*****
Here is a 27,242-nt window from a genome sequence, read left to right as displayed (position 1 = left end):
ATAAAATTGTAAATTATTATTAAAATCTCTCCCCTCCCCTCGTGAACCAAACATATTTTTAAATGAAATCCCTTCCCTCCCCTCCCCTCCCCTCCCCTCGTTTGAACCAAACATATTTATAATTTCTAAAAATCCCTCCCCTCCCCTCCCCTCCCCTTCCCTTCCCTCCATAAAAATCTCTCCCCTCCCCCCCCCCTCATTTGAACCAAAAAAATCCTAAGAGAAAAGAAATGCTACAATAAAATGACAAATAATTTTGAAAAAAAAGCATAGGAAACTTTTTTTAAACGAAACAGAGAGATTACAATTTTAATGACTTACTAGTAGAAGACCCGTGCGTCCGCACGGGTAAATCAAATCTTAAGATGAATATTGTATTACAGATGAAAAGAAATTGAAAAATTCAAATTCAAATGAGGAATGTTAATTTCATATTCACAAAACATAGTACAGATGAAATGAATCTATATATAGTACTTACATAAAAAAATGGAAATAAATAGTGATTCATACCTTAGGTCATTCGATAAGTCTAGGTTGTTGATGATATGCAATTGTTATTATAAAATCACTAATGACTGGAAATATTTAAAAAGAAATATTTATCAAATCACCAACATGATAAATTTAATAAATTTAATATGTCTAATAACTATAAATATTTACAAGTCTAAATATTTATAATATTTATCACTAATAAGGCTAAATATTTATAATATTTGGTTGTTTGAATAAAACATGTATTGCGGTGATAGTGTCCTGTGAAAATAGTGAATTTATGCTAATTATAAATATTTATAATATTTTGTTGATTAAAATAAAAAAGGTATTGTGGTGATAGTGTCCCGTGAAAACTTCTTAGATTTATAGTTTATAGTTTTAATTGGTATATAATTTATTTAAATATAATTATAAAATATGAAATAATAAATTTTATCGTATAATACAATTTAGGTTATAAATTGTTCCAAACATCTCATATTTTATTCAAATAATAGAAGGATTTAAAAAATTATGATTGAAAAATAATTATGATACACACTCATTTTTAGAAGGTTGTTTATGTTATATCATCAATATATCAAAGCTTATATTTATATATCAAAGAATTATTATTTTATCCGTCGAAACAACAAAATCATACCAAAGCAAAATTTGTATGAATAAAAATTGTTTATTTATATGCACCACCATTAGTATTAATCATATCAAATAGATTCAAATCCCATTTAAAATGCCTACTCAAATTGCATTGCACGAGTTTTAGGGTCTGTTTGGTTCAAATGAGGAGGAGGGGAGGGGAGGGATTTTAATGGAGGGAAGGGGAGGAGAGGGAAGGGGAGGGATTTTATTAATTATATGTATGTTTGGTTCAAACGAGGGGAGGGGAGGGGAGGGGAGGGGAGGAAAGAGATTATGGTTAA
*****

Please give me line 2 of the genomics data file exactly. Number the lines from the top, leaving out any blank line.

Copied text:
ATAAAATTGTAAATTATTATTAAAATCTCTCCCCTCCCCTCGTGAACCAAACATATTTTTAAATGAAATCCCTTCCCTCCCCTCCCCTCCCCTCCCCTCGTTTGAACCAAACATATTTATAATTTCTAAAAATCCCTCCCCTCCCCTCCCCTCCCCTTCCCTTCCCTCCATAAAAATCTCTCCCCTCCCCCCCCCCTCATTTGAACCAAAAAAATCCTAAGAGAAAAGAAATGCTACAATAAAATGACAAATAATTTTGAAAAAAAAGCATAGGAAACTTTTTTTAAACGAAACAGAGAGATTACAATTTTAATGACTTACTAGTAGAAGACCCGTGCGTCCGCACGGGTAAATCAAATCTTAAGATGAATATTGTATTACAGATGAAAAGAAATTGAAAAATTCAAATTCAAATGAGGAATGTTAATTTCATATTCACAAAACATAGTACAGATGAAATGAATCTATATATAGTACTTACATAAAAAAATGGAAATAAATAGTGATTCATACCTTAGGTCATTCGATAAGTCTAGGTTGTTGATGATATGCAATTGTTATTATAAAATCACTAATGACTGGAAATATTTAAAAAGAAATATTTATCAAATCACCAACATGATAAATTTAATAAATTTAATATGTCTAATAACTATAAATATTTACAAGTCTAAATATTTATAATATTTATCACTAATAAGGCTAAATATTTATAATATTTGGTTGTTTGAATAAAACATGTATTGCGGTGATAGTGTCCTGTGAAAATAGTGAATTTATGCTAATTATAAATATTTATAATATTTTGTTGATTAAAATAAAAAAGGTATTGTGGTGATAGTGTCCCGTGAAAACTTCTTAGATTTATAGTTTATAGTTTTAATTGGTATATAATTTATTTAAATATAATTATAAAATATGAAATAATAAATTTTATCGTATAATACAATTTAGGTTATAAATTGTTCCAAACATCTCATATTTTATTCAAATAATAGAAGGATTTAAAAAATTATGATTGAAAAATAATTATGATACACACTCATTTTTAGAAGGTTGTTTATGTTATATCATCAATATATCAAAGCTTATATTTATATATCAAAGAATTATTATTTTATCCGTCGAAACAACAAAATCATACCAAAGCAAAATTTGTATGAATAAAAATTGTTTATTTATATGCACCACCATTAGTATTAATCATATCAAATAGATTCAAATCCCATTTAAAATGCCTACTCAAATTGCATTGCACGAGTTTTAGGGTCTGTTTGGTTCAAATGAGGAGGAGGGGAGGGGAGGGATTTTAATGGAGGGAAGGGGAGGAGAGGGAAGGGGAGGGATTTTATTAATTATATGTATGTTTGGTTCAAACGAGGGGAGGGGAGGGGAGGGGAGGGGAGGAAAGAGATTATGGTTAA